There was also the unknowns that will come to the fore and have to be addressed. I did not have an unlimited budget, but I had planned and ensured that I would have sufficient capital to give myself the best possible chance to ride this new to me biker across Canada as trouble free as possible.

There was an initial “scraping” sound in the rear engine case that I concluded was from the clutch pack. Had comments that corroborated this and can now report that this sound has disappeared. The lack of a neutral light at the start of this project was an annoyance, but is now more common than not.

Had trouble getting a neutral indication on the dash when first starting this project. Since the work and ride across to Victoria, the neutral light is now coming on more often – nothing like using a bike to get it to work properly.

Realizing that the symptoms for a faulty throttle position sensor (TPS) and a fuel system issue are virtually the same was an eyeopener; however, I think there are minor differences that allow me to know the difference between the two.

I also had the help and constructive advice from many on the forum when I did have a hiccup in the schedule for which I am very grateful.

Did the fuel system pressure check – 36 PSI with the ignition switch on – engine not started, and 33 PSI with engine started. Slightly high with engine started but can live with it.

Compression test done with engine cold after a night's rest – results: #1/#2/#4 125 PSI #3 – 135 PSI.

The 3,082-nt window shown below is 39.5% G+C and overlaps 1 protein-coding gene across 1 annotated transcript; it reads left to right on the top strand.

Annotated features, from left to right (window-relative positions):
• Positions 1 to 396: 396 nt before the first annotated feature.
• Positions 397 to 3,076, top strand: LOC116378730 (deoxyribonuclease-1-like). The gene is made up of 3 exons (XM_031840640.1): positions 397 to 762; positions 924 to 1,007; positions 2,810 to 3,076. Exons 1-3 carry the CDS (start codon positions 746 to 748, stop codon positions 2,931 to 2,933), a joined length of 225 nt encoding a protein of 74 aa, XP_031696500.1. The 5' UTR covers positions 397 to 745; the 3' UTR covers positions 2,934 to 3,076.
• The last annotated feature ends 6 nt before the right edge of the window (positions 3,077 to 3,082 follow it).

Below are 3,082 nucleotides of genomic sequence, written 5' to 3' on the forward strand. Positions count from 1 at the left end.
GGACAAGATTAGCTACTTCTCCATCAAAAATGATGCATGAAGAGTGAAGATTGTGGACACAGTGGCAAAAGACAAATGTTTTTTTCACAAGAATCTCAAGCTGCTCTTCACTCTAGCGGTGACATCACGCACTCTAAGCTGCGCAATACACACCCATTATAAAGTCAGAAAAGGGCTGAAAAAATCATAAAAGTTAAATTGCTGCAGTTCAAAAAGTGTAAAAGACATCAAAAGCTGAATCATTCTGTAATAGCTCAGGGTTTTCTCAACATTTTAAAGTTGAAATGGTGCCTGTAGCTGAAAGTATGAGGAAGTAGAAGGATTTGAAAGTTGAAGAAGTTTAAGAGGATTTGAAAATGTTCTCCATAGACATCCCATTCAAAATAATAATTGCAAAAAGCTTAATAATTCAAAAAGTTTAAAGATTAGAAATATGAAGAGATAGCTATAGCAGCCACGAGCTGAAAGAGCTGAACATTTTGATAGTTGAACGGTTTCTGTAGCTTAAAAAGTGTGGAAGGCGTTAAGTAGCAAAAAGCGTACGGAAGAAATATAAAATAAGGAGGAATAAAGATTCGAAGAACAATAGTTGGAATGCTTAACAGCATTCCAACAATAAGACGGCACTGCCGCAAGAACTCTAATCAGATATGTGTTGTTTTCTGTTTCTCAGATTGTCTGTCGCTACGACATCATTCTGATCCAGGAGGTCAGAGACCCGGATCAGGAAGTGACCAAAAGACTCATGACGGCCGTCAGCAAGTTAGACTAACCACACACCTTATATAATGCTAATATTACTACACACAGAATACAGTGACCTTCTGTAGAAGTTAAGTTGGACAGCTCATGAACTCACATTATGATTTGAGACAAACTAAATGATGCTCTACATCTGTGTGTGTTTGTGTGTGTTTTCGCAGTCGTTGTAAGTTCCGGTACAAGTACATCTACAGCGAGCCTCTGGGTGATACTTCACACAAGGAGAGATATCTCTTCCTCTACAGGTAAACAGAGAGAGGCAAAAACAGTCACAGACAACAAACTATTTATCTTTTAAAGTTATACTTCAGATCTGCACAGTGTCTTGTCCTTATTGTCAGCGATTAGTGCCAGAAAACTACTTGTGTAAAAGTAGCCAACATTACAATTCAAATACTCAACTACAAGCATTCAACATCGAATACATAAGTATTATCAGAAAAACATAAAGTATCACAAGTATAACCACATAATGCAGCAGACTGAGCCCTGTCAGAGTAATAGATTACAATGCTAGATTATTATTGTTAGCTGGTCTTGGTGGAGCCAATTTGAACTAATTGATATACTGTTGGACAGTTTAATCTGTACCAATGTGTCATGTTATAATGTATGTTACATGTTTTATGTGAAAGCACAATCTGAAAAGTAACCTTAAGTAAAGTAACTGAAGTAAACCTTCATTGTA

Balanced all four cylinders as best that could be done. Did not do a cleaning of the throttle plate at this time, for the near future.

I reported previously that there was a possible coolant/oil leak from the water pump weep hole. I have seen a few more drops from the weep hole so a water pump rebuild may be in order. I did notice during the work in Ontario that the water pump impeller had about a 1/4 inch play when moved. Will investigate and correct.

Checked the spark plugs yesterday for colour and how each cylinder was firing. Cylinder three was reported on previously as not firing, or not firing enough because the porcelain was still white. This colour has darkened ever so slightly, but this could be TPS and balance related. I now have the time to do a more thorough calibration of the TPS regarding this – and I am prepping another new TPS for install. New plugs have been installed.

Happy to report that the mod to the Honda Civic TPS where I drilled the TPS actuating arm and installed a small screw that was consequently covered with JB Weld is working well. The JB weld gives this mod a lot of strength.

An oil change was first on the list to do when I got back, and I used about 8/10ths of a quart of oil from Ontario to Victoria, BC. Would like to be able to a leak down test to determine what is leaking, rings, valves or valve guide seals. Have had an oil plume at first start up in the morning so the vale stem seals may need to be replaced.

Overall I am pleased with getting the bike to Victoria, and will now determine a way ahead regarding the two bikes. My intention is to keep both road worthy; however, there will be one that will be my daily and touring bike – the best of two worlds so to speak.

Great project and adventure. Another item stricken from the bucket list.

Trust everyone had an enjoyable read. I know I enjoyed reporting on this endeavour.

Cheers
"When you write the story of your life, don't let anyone else hold the pen"

Ernest

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EasyBadger
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Motorcycle: 1982 GL 500 I (Silvy)
1985 GL 1200 Ltd (Goldy)
1985 GL 1200 Ltd (parts bike)

Re: Ontario to British Columbia - Second '85 LTD

Post by EasyBadger » Mon Jun 18, 2018 10:10 am

Hi Rednaxs60,